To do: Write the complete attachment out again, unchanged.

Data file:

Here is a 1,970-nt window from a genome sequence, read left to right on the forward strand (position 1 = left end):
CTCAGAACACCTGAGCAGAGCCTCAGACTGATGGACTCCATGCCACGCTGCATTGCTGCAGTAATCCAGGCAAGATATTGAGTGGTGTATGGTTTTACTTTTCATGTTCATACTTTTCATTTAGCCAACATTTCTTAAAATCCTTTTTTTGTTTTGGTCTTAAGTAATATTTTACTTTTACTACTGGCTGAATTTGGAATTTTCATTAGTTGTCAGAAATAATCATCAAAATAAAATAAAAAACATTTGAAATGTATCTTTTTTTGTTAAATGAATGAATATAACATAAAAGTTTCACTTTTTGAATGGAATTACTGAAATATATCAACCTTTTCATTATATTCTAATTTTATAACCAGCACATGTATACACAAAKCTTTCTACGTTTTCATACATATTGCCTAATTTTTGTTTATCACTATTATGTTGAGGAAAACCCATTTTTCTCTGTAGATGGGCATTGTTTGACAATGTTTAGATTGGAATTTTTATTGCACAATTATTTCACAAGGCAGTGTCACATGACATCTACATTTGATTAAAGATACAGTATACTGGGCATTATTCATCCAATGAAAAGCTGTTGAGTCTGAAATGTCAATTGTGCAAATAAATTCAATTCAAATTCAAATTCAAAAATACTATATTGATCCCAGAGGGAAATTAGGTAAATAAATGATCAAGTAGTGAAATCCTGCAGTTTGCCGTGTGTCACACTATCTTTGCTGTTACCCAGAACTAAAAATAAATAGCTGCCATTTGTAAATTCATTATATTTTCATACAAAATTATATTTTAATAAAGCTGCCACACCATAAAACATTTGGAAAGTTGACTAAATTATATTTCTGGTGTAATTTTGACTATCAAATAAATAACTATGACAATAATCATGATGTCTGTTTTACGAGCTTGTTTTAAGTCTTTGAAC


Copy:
Here is a 1,970-nt window from a genome sequence, read left to right on the forward strand (position 1 = left end):
CTCAGAACACCTGAGCAGAGCCTCAGACTGATGGACTCCATGCCACGCTGCATTGCTGCAGTAATCCAGGCAAGATATTGAGTGGTGTATGGTTTTACTTTTCATGTTCATACTTTTCATTTAGCCAACATTTCTTAAAATCCTTTTTTTGTTTTGGTCTTAAGTAATATTTTACTTTTACTACTGGCTGAATTTGGAATTTTCATTAGTTGTCAGAAATAATCATCAAAATAAAATAAAAAACATTTGAAATGTATCTTTTTTTGTTAAATGAATGAATATAACATAAAAGTTTCACTTTTTGAATGGAATTACTGAAATATATCAACCTTTTCATTATATTCTAATTTTATAACCAGCACATGTATACACAAAKCTTTCTACGTTTTCATACATATTGCCTAATTTTTGTTTATCACTATTATGTTGAGGAAAACCCATTTTTCTCTGTAGATGGGCATTGTTTGACAATGTTTAGATTGGAATTTTTATTGCACAATTATTTCACAAGGCAGTGTCACATGACATCTACATTTGATTAAAGATACAGTATACTGGGCATTATTCATCCAATGAAAAGCTGTTGAGTCTGAAATGTCAATTGTGCAAATAAATTCAATTCAAATTCAAATTCAAAAATACTATATTGATCCCAGAGGGAAATTAGGTAAATAAATGATCAAGTAGTGAAATCCTGCAGTTTGCCGTGTGTCACACTATCTTTGCTGTTACCCAGAACTAAAAATAAATAGCTGCCATTTGTAAATTCATTATATTTTCATACAAAATTATATTTTAATAAAGCTGCCACACCATAAAACATTTGGAAAGTTGACTAAATTATATTTCTGGTGTAATTTTGACTATCAAATAAATAACTATGACAATAATCATGATGTCTGTTTTACGAGCTTGTTTTAAGTCTTTGAAC